We're at the Gent Six Day, and of course, the pils still gets the better of a few of the ‘don’t get out much brigade.’ Friday night didn’t see the best madison chase ever, and on a unanimous decision we headed for frites – and beer. We love the Vivaldi, the landlady, the crazy clientele, the 70’s Disco and the fact that no matter how late we stay, we’ve never seen closing time... And the Saturday of the Gent Six Day means just one thing – the big ‘cross at Koksijde.
The last time we spoke to young Englishman, James Shaw he'd just won the junior edition of Kuurne-Brussels-Kuurne. Recently he's followed in the footsteps of Adam Blythe and Dan McLay by signing for Lotto's U23 'feeder' team. High time we had another word with him, we thought to ourselves...
The World Tour, the pinnacle; but unless you're a super talent nurtured from your junior years a la Taylor Phinney or Bradley Wiggins, how do you take the first step up the mountain where only the Super Teams can breathe the rarefied air? Well, you could do a lot worse that speak to a certain Peter Murphy - Jack Bauer did and the rest is history. Peter is one of the men behind Kingsnorth Wheelers - the Flandrian team with the English name.
If you’re not on one of the National Federation programmes there’s only one way to catch the eye and sign that coveted first pro contract. That is, either as an individual or with your team you head for Belgium, France or Italy and fight for results. It’s the time honoured way, good enough for Tom Simpson, Robert Millar and David Millar. A name which caught our eye recently in the Belgian kermises was 23 year-old Aussie, Jayden Copp (Bianchi DCM Arbitrage) with two fourth places, a second then a win. Well worth a word we thought.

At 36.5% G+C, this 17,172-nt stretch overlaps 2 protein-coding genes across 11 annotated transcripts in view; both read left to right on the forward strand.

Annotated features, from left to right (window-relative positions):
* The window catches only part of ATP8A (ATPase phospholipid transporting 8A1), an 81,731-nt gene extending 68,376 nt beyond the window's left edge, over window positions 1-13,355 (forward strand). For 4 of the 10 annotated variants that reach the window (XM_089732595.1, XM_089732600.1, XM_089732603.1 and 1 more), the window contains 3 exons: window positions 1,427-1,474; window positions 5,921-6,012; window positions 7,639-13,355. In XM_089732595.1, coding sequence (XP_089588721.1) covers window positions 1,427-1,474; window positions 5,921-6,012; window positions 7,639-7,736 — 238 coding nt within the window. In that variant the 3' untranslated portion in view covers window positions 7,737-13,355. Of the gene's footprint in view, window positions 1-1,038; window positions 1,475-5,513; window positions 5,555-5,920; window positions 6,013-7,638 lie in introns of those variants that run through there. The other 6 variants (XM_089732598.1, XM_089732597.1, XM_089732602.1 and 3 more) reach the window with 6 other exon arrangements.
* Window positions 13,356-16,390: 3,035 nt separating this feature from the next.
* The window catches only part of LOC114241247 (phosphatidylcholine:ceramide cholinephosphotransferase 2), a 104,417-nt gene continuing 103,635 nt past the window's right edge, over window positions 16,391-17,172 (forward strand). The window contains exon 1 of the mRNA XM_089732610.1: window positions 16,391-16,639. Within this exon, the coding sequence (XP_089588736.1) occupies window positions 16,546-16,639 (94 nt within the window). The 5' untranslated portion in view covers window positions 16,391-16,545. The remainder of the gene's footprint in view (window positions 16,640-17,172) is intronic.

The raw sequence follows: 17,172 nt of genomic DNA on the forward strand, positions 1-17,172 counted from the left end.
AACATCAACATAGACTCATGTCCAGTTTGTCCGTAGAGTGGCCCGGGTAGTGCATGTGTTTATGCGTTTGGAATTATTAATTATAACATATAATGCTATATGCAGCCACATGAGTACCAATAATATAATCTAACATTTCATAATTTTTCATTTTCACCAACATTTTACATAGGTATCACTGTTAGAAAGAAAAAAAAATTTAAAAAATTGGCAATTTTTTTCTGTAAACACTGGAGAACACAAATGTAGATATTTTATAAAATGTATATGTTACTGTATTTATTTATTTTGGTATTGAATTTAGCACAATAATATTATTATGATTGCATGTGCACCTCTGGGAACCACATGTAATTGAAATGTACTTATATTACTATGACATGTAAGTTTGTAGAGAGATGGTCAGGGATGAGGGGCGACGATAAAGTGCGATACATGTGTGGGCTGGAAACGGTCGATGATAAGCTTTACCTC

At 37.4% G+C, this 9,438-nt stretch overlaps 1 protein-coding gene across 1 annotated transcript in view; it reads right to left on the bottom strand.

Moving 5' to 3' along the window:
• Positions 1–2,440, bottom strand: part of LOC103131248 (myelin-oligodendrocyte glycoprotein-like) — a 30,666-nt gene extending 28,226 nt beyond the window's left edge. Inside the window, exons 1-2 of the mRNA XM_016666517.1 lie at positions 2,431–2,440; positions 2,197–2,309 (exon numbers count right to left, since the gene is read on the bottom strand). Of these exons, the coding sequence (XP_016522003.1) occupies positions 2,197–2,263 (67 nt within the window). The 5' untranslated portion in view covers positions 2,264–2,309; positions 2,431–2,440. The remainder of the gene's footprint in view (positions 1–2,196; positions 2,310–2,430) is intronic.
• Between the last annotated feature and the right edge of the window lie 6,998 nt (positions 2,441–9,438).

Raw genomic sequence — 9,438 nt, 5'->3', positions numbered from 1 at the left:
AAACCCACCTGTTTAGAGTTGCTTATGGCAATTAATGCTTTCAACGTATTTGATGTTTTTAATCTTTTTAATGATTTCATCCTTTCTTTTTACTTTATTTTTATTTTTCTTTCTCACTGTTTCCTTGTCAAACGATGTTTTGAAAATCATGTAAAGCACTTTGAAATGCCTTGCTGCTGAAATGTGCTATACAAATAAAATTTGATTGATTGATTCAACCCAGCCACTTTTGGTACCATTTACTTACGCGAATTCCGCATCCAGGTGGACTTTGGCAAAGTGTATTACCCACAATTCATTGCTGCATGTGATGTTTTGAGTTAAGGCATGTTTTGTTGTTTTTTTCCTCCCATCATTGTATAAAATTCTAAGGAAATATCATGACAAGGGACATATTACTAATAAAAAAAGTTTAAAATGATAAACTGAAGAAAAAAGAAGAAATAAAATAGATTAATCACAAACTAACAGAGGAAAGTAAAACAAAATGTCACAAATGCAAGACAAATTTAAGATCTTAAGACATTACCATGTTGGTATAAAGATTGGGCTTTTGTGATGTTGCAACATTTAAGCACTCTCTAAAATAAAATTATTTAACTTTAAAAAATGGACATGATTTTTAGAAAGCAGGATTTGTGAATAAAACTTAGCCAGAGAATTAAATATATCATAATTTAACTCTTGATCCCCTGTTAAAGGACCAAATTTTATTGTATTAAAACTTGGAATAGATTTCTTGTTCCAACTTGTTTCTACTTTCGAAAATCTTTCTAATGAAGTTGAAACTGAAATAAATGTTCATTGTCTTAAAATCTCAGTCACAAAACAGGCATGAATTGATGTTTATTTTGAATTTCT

If you remember our Gordon Arms Time Trial report earlier in the season then you’ll remember the name Harry Tanfield, he eventually took third spot. Harry also won last year’s Dave Campbell Memorial Race in the Kingdom of Fife, another race which VeloVeritas was present at.
It’s a sad day; VeloVeritas has lost our man in the Flatlands front line - Michael Nicolson. He’s back in the UK for 2014 and signed up with new team, Starley Primal – new home too for fellow Scot, Davie Lines. We thought we’d best have a word...
Last year Aldo again played the team role but for United Healthcare, after TT1 decided their future lay with a team where all the athletes were diabetic. Despite all the hard work for others he managed a big wing along the way in the USA’s longest – and one of the most prestigious – criteriums; the US Air Force Clarendon Cup. His 2014 season started in the desert and we thought it would be good to hear ‘from the horse’s mouth’ what the Tours of Qatar and Oman are really like – and how he copes with UHC’s cosmopolitan race schedule.